Attorney General Janet Mills and Secretary of State Matthew Dunlap offer resources on damaged vehicles

Posted in News, Tip Of The Month |

09/20/2017 02:37 PM EDT Mills and Dunlap inform consumers how to check vehicle history to avoid flood damage AUGUSTA – In light of the anticipated high volume of flood-damaged automobiles in the aftermath of Hurricanes Harvey and Irma, Maine Attorney General Janet Mills and Maine Secretary of State Matthew Dunlap recommend that consumers inform themselves about their rights before purchasing a used vehicle. After past hurricane events, authorities reported truckloads of flooded vehicles being taken out of the impact zone where they were dried out, cleaned and readied for sale to unsuspecting consumers in states that do not brand flood vehicles. It is estimated that due to Hurricane Harvey and Hurricane Irma, as many as 1 million flood-damaged automobiles could be passed on to unsuspecting buyers in the coming weeks and months. “We encourage prospective purchasers to be aware of their rights and the resources available to them from Maine and the federal government,” said Attorney General Mills. “The Office of the Attorney General and the Secretary of State’s Office both fight to protect consumers from unscrupulous business practices and offer resources for consumers to access before buying a vehicle.” The Maine Office of the Attorney General has consumer information available at http://www.maine.gov/ag/consumer/motor_vehicles/index.shtml specific to purchasing new and used vehicles in Maine. Consumers can also call the Attorney General’s Lemon Law Arbitration Program at 626-8848, or utilize the Attorney General’s Consumer Mediation Service by calling 1-800-436-2131 or...

Read More

8 Questions to Ask Before Buying Auto Insurance

Posted in Tip Of The Month |

You and your car together represent a unique combination—and you’ll get the best insurance value by shopping for a policy that perfectly matches it. Your coverage should reflect your needs, priorities and budget. You’ll want to evaluate how you use your car, what risks you face and what options you want from an insurer before you compare policies and insurers.   Take a Good Look at Yourself—and Your Car Consider the following questions when you’re getting ready to shop for auto insurance: 1. How Much Do You Love Your Car? Okay, your car is not a family member or even a person, but do you have a very special attachment to it? If so, you’ll want it fixed perfectly—or replaced with the same model—if anything happens to it. So shop for the fullest range of insurance, including collision, comprehensive and even glass coverage. On the other hand, if you drive a beater, see cars as interchangeable and want to save on premiums, you might consider purchasing only liability insurance.   2. How Much Do You Drive? Do you absolutely need your car every day—for instance, to get to work? Or is owning a car mostly a matter of convenience that you could forgo if needed? Do you drive 100 miles a month or closer to 1,000 or more? Make sure your policy reflects how much you drive. If you don’t drive a lot, you may want to opt for mileage-based insurance.   3. Will You Be Using Your Car for Work? If you use your car not just to get to work, but to perform work tasks, commercial auto insurance is a necessity. A personal auto policy will not provide coverage if you deliver pizzas, drive as a courier, transport paying passengers through a ride-share service or use your car for other commercial activities.   4. What Type of Car Do You Drive? Insurers have mountains of data, and they know in precise detail what types of cars, makes and models are more—or less—likely to incur claims. A flashy sports car with a powerful engine may be more likely to be stolen and cost a lot for body work than a mid-sized sedan—and your insurance will be priced accordingly. By the same token, you may receive discounts if your car has the latest safety features and a good safety record.   5. Where Do You Live—and Park? Where you live will impact your insurance rates—and it may be a factor in what coverage you purchase. For example, cars parked on the street in urban areas face a greater risk for theft or vandalism, so you may want to purchase comprehensive coverage. You may discover that your rates fall if...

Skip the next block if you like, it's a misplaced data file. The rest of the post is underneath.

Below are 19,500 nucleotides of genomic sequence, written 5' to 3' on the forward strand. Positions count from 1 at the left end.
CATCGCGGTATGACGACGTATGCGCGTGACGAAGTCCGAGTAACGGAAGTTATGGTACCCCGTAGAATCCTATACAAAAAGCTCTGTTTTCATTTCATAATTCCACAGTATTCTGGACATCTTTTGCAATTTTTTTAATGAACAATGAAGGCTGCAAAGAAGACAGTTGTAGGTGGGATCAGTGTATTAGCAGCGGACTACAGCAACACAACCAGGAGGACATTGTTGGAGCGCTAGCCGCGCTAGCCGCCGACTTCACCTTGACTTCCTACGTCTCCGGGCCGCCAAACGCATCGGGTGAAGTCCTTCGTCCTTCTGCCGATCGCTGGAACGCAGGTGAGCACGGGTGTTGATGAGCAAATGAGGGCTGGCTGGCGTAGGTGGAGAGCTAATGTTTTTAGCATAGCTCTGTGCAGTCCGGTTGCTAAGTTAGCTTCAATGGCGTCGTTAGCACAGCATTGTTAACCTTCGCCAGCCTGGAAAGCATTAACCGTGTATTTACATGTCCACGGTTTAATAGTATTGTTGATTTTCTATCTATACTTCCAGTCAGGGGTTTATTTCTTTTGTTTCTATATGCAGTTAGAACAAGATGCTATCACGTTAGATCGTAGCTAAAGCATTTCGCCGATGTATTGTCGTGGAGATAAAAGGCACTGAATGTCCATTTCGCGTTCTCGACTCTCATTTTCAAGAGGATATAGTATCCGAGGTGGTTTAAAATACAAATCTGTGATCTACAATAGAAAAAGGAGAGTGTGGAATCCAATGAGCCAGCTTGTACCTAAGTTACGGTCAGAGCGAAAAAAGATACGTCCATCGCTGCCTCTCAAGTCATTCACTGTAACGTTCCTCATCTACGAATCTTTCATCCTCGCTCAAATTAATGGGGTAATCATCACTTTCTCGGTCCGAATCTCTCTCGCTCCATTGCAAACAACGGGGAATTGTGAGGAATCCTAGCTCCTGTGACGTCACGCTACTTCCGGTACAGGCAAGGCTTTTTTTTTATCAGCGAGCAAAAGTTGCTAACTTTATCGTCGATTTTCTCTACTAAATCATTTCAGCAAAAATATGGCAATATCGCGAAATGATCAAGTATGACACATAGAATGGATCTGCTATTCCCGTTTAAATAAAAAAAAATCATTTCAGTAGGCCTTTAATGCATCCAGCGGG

Read More

9 Home Security Tips

Posted in Tip Of The Month |